Remote clusters

You can connect a local cluster to other Elasticsearch clusters, known as remote clusters. Once connected, you can search remote clusters using cross-cluster search. You can also sync data between clusters using cross-cluster replication.

To register a remote cluster, connect the local cluster to nodes in the remote cluster using one of two connection modes:

Your local cluster uses the transport layer to establish communication with remote clusters. The coordinating nodes in the local cluster establish long-lived TCP connections with specific nodes in the remote cluster. Elasticsearch requires these connections to remain open, even if the connections are idle for an extended period.

You can use the remote cluster info API to get information about registered remote clusters.

Sniff mode

In sniff mode, a cluster is created using a name and a list of seed nodes. When a remote cluster is registered, its cluster state is retrieved from one of the seed nodes and up to three gateway nodes are selected as part of remote cluster requests. This mode requires that the gateway node’s publish addresses are accessible by the local cluster.

Sniff mode is the default connection mode.

The gateway nodes selection depends on the following criteria:

  • version: Remote nodes must be compatible with the cluster they are registered to, similar to the rules for Rolling upgrades:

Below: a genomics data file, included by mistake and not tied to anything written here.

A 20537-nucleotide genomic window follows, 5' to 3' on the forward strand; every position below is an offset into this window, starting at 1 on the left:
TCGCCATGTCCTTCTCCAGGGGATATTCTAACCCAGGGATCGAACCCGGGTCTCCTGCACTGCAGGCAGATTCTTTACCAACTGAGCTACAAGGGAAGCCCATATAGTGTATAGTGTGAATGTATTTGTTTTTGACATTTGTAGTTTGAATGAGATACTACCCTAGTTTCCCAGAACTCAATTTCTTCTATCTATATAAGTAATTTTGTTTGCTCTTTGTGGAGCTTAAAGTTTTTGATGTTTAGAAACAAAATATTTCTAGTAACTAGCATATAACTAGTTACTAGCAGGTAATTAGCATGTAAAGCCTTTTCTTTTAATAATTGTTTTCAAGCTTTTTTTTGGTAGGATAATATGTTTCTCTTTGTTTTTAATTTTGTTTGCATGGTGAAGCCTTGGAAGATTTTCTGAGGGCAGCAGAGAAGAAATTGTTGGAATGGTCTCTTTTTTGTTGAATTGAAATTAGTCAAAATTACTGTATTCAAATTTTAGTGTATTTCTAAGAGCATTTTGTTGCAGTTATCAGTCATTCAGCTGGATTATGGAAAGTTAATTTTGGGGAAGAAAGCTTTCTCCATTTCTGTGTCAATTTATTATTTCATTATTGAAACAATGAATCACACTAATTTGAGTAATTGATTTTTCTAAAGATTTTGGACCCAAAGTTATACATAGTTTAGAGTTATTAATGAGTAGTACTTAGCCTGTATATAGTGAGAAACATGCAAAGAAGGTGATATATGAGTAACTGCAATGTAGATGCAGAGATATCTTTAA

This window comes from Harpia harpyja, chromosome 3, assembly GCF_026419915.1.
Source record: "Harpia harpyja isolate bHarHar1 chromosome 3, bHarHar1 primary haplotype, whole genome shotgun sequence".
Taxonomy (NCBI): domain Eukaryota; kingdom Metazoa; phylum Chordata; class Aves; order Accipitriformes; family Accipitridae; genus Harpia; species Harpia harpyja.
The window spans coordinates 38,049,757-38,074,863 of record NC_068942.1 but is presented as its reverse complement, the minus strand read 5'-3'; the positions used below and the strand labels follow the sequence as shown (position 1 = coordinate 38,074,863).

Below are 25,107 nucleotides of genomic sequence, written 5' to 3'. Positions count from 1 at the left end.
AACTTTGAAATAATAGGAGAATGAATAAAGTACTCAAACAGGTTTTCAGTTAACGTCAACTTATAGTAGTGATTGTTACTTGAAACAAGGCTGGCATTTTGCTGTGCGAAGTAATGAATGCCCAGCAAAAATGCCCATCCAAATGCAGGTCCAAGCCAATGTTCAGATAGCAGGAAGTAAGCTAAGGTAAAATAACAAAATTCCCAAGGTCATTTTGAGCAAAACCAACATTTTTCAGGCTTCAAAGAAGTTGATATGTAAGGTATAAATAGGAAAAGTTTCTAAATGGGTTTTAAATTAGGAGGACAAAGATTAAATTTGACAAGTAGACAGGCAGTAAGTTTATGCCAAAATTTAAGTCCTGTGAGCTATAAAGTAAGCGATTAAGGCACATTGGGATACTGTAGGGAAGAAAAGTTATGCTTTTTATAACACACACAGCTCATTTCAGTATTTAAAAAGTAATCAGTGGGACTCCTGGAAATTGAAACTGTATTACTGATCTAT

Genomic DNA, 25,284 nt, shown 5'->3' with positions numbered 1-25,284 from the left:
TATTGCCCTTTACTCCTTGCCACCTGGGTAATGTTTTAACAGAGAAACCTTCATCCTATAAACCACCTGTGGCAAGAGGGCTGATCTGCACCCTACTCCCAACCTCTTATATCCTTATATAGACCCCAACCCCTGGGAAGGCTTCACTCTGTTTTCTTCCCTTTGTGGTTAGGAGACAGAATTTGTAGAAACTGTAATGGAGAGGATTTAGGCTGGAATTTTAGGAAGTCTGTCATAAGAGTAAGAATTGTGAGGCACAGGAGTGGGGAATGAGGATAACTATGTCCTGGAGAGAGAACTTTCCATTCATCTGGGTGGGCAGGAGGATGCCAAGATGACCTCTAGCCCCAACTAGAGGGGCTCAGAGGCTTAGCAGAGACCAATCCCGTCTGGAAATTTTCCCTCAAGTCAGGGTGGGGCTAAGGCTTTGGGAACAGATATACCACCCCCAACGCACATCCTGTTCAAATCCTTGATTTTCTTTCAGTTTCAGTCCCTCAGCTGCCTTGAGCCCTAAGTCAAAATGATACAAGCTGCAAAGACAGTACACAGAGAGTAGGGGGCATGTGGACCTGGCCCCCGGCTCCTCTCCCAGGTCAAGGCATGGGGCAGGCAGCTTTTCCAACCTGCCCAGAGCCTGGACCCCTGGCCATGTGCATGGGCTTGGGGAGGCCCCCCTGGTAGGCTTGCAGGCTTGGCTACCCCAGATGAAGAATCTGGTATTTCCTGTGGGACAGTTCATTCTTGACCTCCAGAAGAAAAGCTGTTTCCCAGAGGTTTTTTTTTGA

• Any node can communicate with another node on the same major version. For example, 7.0 can talk to any 7.x node.
    • Only nodes on the last minor version of a certain major version can communicate with nodes on the following major version. In the 6.x series, 6.8 can communicate with any 7.x node, while 6.7 can only communicate with 7.0.
    • Version compatibility is symmetric, meaning that if 6.7 can communicate with 7.0, 7.0 can also communicate with 6.7. The following table depicts version compatibility between local and remote nodes.

      Version compatibility table

      Local cluster

      Remote cluster

      5.0→5.5

      5.6

      6.0→6.6

      6.7

      6.8

      7.0

      7.1→7.x

      5.0→5.5

      Yes

      Yes

      No

      No

      No

      No

      No

      5.6

      Yes

      Yes

      Yes

      Yes

      Yes

      No

      No

      6.0→6.6

      No

      Yes

      Yes

      Yes

      Yes

      No

      No

      6.7

      No

      Yes

      Yes

      Yes

      Yes

      Yes

      No

      6.8

      No

      Yes

      Yes

      Yes

      Yes

      Yes

      Yes

      7.0